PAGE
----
The Queen’s Poisoner, the first book in the new 3-part Kingfountain series by Jeff Wheeler was extraordinary! I have had the pleasure of reading several Jeff Wheeler’s prior series on Muirwood (Legends and Covenant) and found Kingfountain to be different yet still just as refreshing. If you have enjoyed other writings by Jeff Wheeler, this is definitely a book you will want to read!
The Queen’s Poisoner is markedly different than the Muirwood series. This book focuses on the life of Owen Kiskaddon, the youngest child of the Duke and Duchess of Kiskaddon. At birth, Owen very nearly died, his near-death encounter marked by a white streak in his hair. But for the actions of the midwife aided by the Fountain (a sort of mythical entity), he may have died, and as such he holds a special place in his parents heart. When his father the Duke makes a decision on the battlefield to not support the King, 8 year old Owen’s entire world changes in an instant. Gone is his happy life at home, instead he finds himself sent to the King Severn’s court in Kingfountain to be a hostage to ensure his parents loyalty. Owen will need to make new friends and tread lightly in order to survive the King’s court and avoid the fate his eldest brother suffered. When someone at the court begins to arrange his tiles (basically dominoes) every night in a weird pattern, Owen will stop at nothing to solve the mystery, and in doing so embark on a life changing path.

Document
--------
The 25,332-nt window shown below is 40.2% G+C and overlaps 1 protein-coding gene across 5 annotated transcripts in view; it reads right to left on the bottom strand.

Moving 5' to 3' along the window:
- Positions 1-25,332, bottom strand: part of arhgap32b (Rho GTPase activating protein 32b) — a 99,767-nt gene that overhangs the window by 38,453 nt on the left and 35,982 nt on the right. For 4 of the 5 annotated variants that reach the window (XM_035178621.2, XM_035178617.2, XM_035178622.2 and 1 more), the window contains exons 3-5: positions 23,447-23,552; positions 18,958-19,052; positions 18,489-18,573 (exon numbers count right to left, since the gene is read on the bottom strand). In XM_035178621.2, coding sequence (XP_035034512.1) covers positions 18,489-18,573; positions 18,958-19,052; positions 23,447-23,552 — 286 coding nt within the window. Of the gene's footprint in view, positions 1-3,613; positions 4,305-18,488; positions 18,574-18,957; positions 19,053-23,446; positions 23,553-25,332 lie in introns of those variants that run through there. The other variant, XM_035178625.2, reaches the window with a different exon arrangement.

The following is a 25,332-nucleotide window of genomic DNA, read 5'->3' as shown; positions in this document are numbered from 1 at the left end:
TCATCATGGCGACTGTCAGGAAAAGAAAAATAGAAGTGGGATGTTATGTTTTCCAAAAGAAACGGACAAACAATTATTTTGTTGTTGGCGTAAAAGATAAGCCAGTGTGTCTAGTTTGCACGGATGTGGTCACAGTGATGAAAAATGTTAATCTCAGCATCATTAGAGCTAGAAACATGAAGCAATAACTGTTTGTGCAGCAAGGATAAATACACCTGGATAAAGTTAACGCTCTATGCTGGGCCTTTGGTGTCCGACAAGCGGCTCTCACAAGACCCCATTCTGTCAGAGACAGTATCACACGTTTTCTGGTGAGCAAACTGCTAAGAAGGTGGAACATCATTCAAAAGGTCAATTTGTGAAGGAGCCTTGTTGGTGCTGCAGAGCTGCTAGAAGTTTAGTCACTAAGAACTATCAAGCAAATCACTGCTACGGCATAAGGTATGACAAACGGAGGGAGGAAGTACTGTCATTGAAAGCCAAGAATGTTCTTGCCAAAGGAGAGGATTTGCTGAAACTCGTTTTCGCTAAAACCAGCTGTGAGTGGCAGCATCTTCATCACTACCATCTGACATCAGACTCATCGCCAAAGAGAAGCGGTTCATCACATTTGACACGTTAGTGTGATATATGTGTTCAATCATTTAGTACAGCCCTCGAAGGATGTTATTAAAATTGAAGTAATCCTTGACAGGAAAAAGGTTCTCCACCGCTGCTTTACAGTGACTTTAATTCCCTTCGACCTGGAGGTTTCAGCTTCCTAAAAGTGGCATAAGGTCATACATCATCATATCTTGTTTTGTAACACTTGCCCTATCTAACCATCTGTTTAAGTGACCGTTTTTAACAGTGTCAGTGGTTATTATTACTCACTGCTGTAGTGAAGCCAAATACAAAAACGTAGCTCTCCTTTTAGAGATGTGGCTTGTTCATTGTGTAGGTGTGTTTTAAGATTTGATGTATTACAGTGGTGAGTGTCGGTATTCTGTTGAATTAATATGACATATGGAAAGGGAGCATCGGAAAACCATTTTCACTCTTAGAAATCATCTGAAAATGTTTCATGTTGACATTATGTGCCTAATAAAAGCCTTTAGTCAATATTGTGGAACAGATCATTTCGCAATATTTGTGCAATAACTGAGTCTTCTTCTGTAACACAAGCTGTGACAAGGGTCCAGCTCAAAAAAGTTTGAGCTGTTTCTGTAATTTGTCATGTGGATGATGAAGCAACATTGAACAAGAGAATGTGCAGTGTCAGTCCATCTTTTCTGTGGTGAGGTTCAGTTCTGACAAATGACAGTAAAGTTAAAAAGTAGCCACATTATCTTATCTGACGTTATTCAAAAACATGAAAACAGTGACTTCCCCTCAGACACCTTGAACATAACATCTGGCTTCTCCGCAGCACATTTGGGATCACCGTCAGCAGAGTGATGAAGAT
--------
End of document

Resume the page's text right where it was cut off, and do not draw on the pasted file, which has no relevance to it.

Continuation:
What is amazing about this book is just how well young Owen can appeal to a broad age group. Despite the main character being 8-9 years old, The Queen’s Poisoner is a book anyone can pick up. The writing style is vivid, the characters rich, and the story unique. I found myself surprised several times while reading. Though there is magic in this story, I feel that it did not dominate. Instead, we had an amazing story that focused on setting a stage for the rest of the trilogy. I look forward to reading the second book in this series and learning more about what it means to be Fountain Blessed and how that will impact Owen in the years to come. I am giving this book 5/5 fountains for a story that was too sweet for words to express.